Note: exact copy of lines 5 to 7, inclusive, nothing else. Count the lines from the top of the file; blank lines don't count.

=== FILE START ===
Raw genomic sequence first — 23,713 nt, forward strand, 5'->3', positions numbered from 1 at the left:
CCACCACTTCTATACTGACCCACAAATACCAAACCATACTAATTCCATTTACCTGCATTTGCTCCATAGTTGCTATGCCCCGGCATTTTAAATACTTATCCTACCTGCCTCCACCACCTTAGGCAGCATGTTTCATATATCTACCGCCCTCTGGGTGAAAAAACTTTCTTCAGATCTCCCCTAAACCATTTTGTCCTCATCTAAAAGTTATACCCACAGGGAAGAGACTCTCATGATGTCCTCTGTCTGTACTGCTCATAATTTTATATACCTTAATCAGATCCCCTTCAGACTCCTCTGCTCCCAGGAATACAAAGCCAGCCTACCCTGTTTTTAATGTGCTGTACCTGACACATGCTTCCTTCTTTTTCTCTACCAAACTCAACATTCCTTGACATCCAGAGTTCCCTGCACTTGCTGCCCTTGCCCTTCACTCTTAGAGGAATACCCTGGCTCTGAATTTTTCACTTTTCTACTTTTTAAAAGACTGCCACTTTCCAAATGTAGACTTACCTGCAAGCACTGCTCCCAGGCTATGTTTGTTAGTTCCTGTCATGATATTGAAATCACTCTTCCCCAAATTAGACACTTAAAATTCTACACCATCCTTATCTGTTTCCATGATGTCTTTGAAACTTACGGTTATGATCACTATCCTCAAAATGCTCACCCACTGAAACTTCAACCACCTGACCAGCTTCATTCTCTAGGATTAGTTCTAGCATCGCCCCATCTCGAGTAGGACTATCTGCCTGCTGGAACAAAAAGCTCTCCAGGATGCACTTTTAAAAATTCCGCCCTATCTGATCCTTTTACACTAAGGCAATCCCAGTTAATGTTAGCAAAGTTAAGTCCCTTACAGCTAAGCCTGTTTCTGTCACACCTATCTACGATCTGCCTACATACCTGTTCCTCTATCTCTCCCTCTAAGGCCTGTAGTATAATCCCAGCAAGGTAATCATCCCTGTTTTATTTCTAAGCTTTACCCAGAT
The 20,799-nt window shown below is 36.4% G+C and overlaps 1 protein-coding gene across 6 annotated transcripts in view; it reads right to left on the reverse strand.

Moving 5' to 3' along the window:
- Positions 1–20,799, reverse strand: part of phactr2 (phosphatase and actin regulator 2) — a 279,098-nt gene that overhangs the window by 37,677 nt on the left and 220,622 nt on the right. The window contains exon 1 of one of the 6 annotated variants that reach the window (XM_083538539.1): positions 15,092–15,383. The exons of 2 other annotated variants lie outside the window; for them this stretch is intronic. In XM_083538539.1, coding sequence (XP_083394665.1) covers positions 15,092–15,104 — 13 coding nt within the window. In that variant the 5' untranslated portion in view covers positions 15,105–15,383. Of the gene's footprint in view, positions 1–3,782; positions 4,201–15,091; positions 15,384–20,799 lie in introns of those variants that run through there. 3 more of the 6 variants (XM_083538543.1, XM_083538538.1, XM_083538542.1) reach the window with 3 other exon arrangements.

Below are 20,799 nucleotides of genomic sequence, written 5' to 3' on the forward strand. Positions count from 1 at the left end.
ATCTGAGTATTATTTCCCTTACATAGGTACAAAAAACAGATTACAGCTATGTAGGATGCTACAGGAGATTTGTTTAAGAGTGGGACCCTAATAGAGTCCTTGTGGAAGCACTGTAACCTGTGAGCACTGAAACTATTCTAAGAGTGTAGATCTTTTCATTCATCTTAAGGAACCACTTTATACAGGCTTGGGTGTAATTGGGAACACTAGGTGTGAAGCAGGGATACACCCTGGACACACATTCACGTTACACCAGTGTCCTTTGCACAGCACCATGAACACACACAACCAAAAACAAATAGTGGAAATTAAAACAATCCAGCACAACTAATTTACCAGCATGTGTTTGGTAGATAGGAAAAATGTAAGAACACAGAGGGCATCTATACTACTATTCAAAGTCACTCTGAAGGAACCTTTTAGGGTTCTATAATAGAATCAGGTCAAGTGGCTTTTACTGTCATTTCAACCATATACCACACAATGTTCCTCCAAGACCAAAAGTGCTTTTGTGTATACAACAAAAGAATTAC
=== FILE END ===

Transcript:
- Positions 1–20,799, reverse strand: part of phactr2 (phosphatase and actin regulator 2) — a 279,098-nt gene that overhangs the window by 37,677 nt on the left and 220,622 nt on the right. The window contains exon 1 of one of the 6 annotated variants that reach the window (XM_083538539.1): positions 15,092–15,383. The exons of 2 other annotated variants lie outside the window; for them this stretch is intronic. In XM_083538539.1, coding sequence (XP_083394665.1) covers positions 15,092–15,104 — 13 coding nt within the window. In that variant the 5' untranslated portion in view covers positions 15,105–15,383. Of the gene's footprint in view, positions 1–3,782; positions 4,201–15,091; positions 15,384–20,799 lie in introns of those variants that run through there. 3 more of the 6 variants (XM_083538543.1, XM_083538538.1, XM_083538542.1) reach the window with 3 other exon arrangements.

Below are 20,799 nucleotides of genomic sequence, written 5' to 3' on the forward strand. Positions count from 1 at the left end.
ATCTGAGTATTATTTCCCTTACATAGGTACAAAAAACAGATTACAGCTATGTAGGATGCTACAGGAGATTTGTTTAAGAGTGGGACCCTAATAGAGTCCTTGTGGAAGCACTGTAACCTGTGAGCACTGAAACTATTCTAAGAGTGTAGATCTTTTCATTCATCTTAAGGAACCACTTTATACAGGCTTGGGTGTAATTGGGAACACTAGGTGTGAAGCAGGGATACACCCTGGACACACATTCACGTTACACCAGTGTCCTTTGCACAGCACCATGAACACACACAACCAAAAACAAATAGTGGAAATTAAAACAATCCAGCACAACTAATTTACCAGCATGTGTTTGGTAGATAGGAAAAATGTAAGAACACAGAGGGCATCTATACTACTATTCAAAGTCACTCTGAAGGAACCTTTTAGGGTTCTATAATAGAATCAGGTCAAGTGGCTTTTACTGTCATTTCAACCATATACCACACAATGTTCCTCCAAGACCAAAAGTGCTTTTGTGTATACAACAAAAGAATTAC